Cryptosporidium spp. are protozoan parasites of a wide variety of vertebrates, including humans, dogs, cats, horses and livestock.
They are found throughout the world and are considered to be primary pathogens of both public health and veterinary concern
because of their ability to cause gastrointestinal disease, their ubiquitous presence in the environment, and associations
with large scale waterborne and foodborne outbreaks. Currently, there are at least 20 valid species and many more genetic
types. As we will see, the role of domestic animals in human cryptosporidiosis is limited.
The first species of Cryptosporidium (C. muris) was described from mice in 1907. It wasn't until much, much later that cryptosporidiosis was identified in cats (1979)
and dogs (1981). Research into the detection and characterization of Cryptosporidium in companion animals has been driven by public health concerns that domestic animals harbor species with zoonotic potential.
In mammals, Cryptosporidium spp. are obligate, intracellular parasites of the gastrointestinal tract. Cryptosporidiosis in dogs and cats is similar.
At about 5 um, the round oocysts are quite small. They are fully infectious when passed in the feces. Infection of the next
host occurs through ingestion of contaminated water, food or other contaminated environments. The oocysts excyst and the
sporozoites penetrate epithelial cells of the small intestine. In most cases, epithelial damage is minimal. However, in
severe cases, infections result in an inability to maintain water balance. Thus, diarrhea is usually the most commonly reported
clinical sign associated with infection. However, many animals are infected wtihout showing signs at all. Detection of these
small oocysts can be problematic. Oocysts can be found on fecal flotation, but, the microscopist must be aware of what he/she
is looking for as they are easily overlooked. Oocysts are acid-fast positive, so staining of fecal smears can be helpful.
However, because smears use such a small amount of material, numerous organisms must be present in order to be detectable.
Other methods of detecting the oocysts include immunofluorescent antibody (IFA) tests and antigen detection tests. These
latter tests are used for and approved in the diagnosis of human cryptosporidiosis; their utility in detecting oocysts in
dogs and cats has only been verified for IFA. Oocysts are moderately resistant to environmental extremes and the routine
levels of chlorine found in water. There is no approved treatment for either species of Cryptosporidium in dogs or cat.
The most common symptoms of cryptosporidiosis in people includes diarrhea, vomiting, abdominal pain and general malaise.
Infections of other organs, (e.g., pancreas, bile ducts, respiratory tract) can occur in people with immunodeficiencies such
as acquired immunodeficiency syndrome (AIDS). In immunocompetent people, the clinical signs will last anywhere from a few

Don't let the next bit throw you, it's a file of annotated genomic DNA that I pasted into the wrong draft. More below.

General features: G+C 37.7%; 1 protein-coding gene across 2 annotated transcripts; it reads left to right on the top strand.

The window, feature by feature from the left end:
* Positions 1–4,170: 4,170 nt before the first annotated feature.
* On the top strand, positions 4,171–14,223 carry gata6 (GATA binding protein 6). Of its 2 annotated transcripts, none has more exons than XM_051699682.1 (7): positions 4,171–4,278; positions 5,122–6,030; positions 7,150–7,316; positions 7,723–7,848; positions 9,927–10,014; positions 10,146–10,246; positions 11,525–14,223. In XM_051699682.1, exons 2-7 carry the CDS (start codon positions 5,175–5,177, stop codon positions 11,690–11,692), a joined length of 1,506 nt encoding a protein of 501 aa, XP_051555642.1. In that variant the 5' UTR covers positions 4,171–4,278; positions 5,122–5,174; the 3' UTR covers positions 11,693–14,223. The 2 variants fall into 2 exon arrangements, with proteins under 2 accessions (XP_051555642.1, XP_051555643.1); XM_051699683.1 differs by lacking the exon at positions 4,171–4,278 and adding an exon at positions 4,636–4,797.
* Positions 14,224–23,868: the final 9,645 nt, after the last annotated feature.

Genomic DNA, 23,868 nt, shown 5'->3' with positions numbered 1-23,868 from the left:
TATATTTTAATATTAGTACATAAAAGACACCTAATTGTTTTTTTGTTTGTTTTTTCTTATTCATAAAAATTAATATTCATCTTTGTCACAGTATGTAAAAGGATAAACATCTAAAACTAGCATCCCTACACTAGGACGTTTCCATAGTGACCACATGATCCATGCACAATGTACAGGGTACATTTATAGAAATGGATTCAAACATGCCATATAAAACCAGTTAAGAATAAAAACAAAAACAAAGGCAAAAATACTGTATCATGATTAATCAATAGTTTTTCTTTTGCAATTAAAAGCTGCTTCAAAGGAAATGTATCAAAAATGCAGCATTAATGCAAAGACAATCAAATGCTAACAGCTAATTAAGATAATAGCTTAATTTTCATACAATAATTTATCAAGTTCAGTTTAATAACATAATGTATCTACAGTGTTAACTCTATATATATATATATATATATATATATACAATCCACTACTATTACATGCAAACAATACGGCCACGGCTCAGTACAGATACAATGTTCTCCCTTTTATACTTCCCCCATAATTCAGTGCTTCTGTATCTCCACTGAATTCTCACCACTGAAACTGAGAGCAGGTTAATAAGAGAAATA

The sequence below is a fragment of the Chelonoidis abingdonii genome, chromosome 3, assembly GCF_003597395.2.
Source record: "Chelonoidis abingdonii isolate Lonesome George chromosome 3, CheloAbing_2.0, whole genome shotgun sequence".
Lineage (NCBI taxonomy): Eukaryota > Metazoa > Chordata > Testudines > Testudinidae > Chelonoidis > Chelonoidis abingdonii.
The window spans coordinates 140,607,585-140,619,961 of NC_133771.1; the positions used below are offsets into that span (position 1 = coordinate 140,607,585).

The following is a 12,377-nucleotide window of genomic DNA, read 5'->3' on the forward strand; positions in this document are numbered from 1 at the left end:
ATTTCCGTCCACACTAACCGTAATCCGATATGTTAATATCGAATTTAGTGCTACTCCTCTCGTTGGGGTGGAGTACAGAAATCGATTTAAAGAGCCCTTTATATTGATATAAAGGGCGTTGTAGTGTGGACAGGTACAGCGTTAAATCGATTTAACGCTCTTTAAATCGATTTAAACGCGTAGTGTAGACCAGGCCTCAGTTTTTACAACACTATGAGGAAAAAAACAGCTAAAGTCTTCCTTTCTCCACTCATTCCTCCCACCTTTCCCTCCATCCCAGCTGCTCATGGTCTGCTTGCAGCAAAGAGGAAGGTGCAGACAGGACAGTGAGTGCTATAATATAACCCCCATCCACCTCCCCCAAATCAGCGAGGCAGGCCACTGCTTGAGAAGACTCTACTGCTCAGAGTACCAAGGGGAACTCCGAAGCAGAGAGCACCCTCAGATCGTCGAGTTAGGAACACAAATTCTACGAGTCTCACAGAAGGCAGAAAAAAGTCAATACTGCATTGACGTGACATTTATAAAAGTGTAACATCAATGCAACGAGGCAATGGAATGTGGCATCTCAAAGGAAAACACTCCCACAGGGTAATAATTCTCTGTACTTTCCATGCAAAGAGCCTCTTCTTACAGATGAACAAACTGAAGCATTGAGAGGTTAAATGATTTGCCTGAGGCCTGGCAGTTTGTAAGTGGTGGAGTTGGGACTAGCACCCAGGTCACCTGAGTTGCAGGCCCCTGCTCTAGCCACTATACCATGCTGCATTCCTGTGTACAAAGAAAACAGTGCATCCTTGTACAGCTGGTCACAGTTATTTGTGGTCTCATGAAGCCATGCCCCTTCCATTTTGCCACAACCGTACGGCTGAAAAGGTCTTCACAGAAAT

days to a few weeks. Thereafter, the individual will develop partial resistance to further clinical disease. However, in
immunocompromised people, a chronic form of the disease can occur leading to electrolyte imbalances and dehydration. In such
cases, infection can lead to death.
For years, the species of Cryptosporidium thought to occur in most mammalian hosts was C. parvum, which was considered to be highly zoonotic. However, current evidence indicates that this dogma was incorrect. Molecular
genetics has helped us to understand that there are many species of Cryptosporidium out there, most of which do not cross between humans and other animals. Thus, dogs tend to be infected with C. canis and cats with C. felis although C. muris and C. parvum occasionally are detected in dogs and cats. Molecular genetics has confirmed that the host range for C. parvum is much broader than that for either C. canis or C. felis, and is routinely detected in young calves. Likewise, Cryptosporidium ubiquitum (formerly Cryptosporidium cervine-genotype) has been identified in a wide variety of animals, including sheep, cattle, cervids, and humans. In contrast,
C. hominis tends to be confined to humans. Most human cases of cryptosporidiosis are associated with either C. hominis or C. parvum, although a recent outbreak was associated with a rabbit genotype. Although C. felis and C. canis have been identified in humans, their prevalence is extremely low ranging from 2.6% (C. felis) and 0.4% (C. canis) in adults to 3.3% (C. felis) and 4.0% (C. canis) in children. Although this suggests that zoonotic transmission is possible for these two species, it has been suggested
that some of these infections are transmitted between people with no dog or cat involvement. In contrast, C. parvum is clearly zoonotic although transmission between people cannot be discounted. Thus, molecular evidence to date suggests
that the risk of zoonotic transmission of Cryptosporidium spp. from companion animals is low. However, clients should be advised to minimize contact with pet feces, particularly
if they are immunocompromised.